Every bride will have odd moments in the midst of frantic wedding planning when she’ll wonder whether it would have been better simply to jet off to Las Vegas, but some couples do actually take that step and decide to elope.
The actual meaning of the word elope is when two lovers run away together with the intention of getting married. In the past it may have been because their parents did not approve of the match, or perhaps even because the girl was pregnant.
These days, however, when people refer to eloping, they usually mean a planned destination wedding where the only people present are the bride and groom and a couple of witnesses. The witnesses might be complete strangers provided by the wedding venue, or a couple of close friends, perhaps the people that would usually have been asked to be best man and maid of honour.
So why do modern couples elope? If you are tempted by the idea of exchanging your vows on a beautiful beach at sunset in an intimate ceremony, but aren’t sure whether you should elope or not, the following pros and cons of eloping should help you to make up your mind.
Three reasons to elope
Your wedding day will be very personal and intimate, and will be just about the two of you together rather than about the right venue, the wedding breakfast, or whether the DJ plays the right songs. You will be able to spend the entire time with your new husband without having to socialise with hundreds of guests.
The whole wedding will be much less expensive if you don’t have to pay for venue hire, catering and entertainment for a roomful of guests. If you are taking your honeymoon in your elopement location you may not have to pay for the actual wedding at all.
You will avoid guest list dilemmas as it will just be the two of you and perhaps your witnesses. You won’t have to decide how many levels of cousins to invite, whether you should ask your work colleagues, or whether it’s impolite just to ask certain people to the evening event when their friends are invited to the whole day.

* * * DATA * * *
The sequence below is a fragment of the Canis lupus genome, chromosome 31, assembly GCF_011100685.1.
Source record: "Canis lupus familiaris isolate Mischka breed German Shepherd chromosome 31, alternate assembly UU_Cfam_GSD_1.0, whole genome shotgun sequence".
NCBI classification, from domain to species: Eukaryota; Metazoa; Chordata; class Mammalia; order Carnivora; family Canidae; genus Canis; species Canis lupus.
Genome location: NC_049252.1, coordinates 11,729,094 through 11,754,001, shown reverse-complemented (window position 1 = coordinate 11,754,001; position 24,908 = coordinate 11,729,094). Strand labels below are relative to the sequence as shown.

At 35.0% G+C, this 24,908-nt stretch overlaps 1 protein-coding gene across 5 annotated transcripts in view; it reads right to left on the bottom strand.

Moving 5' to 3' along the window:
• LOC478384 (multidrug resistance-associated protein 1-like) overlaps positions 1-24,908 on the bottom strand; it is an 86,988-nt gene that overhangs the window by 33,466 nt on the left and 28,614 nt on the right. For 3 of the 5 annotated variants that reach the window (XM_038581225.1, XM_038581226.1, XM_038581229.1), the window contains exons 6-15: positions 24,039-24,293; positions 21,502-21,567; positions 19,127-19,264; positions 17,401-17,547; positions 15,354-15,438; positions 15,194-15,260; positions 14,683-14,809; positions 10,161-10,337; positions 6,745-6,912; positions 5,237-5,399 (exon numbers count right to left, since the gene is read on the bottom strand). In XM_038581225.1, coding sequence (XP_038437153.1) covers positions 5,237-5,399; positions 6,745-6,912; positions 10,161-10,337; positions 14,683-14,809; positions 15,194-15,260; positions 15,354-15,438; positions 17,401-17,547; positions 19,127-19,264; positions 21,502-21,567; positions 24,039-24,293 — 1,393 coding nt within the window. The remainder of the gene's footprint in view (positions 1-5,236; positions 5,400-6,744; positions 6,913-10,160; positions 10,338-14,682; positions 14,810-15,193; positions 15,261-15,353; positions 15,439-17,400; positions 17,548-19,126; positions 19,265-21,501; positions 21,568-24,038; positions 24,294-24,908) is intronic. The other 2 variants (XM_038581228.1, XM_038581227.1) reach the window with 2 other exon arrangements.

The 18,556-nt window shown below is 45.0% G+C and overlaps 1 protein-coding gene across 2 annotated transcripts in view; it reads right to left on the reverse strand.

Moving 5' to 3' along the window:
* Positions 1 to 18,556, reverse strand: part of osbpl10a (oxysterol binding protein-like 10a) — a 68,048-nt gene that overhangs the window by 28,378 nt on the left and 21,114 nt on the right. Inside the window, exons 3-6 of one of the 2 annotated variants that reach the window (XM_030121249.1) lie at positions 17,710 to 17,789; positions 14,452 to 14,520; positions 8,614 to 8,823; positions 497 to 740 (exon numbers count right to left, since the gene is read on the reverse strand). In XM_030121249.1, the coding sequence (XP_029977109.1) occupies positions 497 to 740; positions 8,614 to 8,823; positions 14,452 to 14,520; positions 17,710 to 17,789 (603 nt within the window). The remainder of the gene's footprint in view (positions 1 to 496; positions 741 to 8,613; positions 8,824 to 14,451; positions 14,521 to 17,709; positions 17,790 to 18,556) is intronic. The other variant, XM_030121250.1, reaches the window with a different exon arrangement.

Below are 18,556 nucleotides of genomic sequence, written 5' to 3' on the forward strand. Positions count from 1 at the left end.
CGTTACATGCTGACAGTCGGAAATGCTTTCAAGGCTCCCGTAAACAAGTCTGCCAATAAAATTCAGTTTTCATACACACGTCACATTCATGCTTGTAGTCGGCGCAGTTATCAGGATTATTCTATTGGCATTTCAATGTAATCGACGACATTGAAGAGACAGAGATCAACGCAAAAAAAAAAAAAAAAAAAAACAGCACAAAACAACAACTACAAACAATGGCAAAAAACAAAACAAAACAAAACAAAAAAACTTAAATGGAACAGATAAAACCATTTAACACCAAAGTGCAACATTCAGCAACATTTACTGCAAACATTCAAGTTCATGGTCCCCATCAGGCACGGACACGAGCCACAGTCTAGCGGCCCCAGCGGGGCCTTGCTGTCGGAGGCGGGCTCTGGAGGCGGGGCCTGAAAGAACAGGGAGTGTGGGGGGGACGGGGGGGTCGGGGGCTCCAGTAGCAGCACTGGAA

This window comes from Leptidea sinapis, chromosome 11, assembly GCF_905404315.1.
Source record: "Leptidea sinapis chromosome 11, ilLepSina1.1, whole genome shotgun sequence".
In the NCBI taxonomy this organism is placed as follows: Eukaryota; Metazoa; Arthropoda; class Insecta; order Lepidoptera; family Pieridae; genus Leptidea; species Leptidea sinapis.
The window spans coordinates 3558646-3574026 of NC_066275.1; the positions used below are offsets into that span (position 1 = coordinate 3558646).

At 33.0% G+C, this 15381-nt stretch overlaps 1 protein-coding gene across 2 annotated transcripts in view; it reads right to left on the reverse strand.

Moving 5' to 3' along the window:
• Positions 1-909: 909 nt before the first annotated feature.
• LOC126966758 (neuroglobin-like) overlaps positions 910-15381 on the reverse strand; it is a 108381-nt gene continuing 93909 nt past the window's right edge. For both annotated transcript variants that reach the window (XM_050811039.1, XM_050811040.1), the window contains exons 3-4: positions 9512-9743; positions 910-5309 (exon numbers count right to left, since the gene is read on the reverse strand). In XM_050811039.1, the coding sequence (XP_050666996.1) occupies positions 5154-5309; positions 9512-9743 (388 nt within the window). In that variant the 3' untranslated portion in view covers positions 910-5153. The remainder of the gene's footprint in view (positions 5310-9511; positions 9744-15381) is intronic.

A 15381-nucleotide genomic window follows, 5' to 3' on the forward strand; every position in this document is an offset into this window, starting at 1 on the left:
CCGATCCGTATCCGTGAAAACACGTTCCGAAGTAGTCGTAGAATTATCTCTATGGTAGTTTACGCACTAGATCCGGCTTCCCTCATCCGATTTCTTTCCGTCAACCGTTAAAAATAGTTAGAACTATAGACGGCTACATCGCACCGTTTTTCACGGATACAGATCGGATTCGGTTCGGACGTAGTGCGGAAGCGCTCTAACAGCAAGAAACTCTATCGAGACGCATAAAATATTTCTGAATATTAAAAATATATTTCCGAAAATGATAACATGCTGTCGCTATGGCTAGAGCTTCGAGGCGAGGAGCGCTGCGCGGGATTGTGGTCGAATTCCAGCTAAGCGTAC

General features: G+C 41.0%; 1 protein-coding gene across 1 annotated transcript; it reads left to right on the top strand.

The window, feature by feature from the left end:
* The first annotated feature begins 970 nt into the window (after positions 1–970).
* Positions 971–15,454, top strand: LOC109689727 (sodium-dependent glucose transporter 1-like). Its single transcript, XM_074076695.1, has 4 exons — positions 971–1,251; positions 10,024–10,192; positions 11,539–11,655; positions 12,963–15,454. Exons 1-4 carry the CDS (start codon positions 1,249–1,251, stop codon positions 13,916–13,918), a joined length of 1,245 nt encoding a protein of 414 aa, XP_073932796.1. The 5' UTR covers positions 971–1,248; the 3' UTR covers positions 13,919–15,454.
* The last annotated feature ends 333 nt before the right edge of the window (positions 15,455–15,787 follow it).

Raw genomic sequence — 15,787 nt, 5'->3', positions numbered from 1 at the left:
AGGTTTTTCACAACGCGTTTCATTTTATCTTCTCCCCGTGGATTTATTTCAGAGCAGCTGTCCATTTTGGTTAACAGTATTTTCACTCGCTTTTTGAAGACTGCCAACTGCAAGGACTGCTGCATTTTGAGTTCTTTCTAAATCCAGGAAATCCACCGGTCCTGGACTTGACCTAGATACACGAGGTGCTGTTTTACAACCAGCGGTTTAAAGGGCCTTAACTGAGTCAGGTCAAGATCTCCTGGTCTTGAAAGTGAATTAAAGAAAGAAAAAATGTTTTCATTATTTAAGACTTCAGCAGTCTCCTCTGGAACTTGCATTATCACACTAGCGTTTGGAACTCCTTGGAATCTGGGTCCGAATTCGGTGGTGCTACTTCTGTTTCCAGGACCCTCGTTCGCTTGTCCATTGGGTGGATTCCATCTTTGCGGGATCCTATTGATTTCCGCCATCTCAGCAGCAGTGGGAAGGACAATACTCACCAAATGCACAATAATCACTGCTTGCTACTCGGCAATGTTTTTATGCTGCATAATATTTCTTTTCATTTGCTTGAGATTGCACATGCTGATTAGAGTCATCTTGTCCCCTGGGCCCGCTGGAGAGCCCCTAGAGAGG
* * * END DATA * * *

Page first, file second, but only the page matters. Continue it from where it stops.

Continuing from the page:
Reasons not to elope
Although you may think it won’t matter, you might regret excluding your family from your wedding celebrations. There are many significant moments during a traditional wedding ceremony, and seeing the pride in your mother’s face, or walking down the aisle with your father are special feelings that are hard to define.
Family and friends may react negatively to your elopement. It’s easy to say that it is your wedding and you should please yourself, but it’s not going to be a great start to married life if you’ve estranged your closest friends. People are sometimes offended of they don’t get an invite to your wedding, or if you organise a wedding that they can’t go to, especially if they have catered for you at their wedding.
You might offend religious or family values. If your family have strong moral or religious views, they may not see eloping as a suitable way to get married. If your family are strict Catholics, for example, you may cause offence if you decide to get married on a sun drenched beach instead of having a traditional church wedding.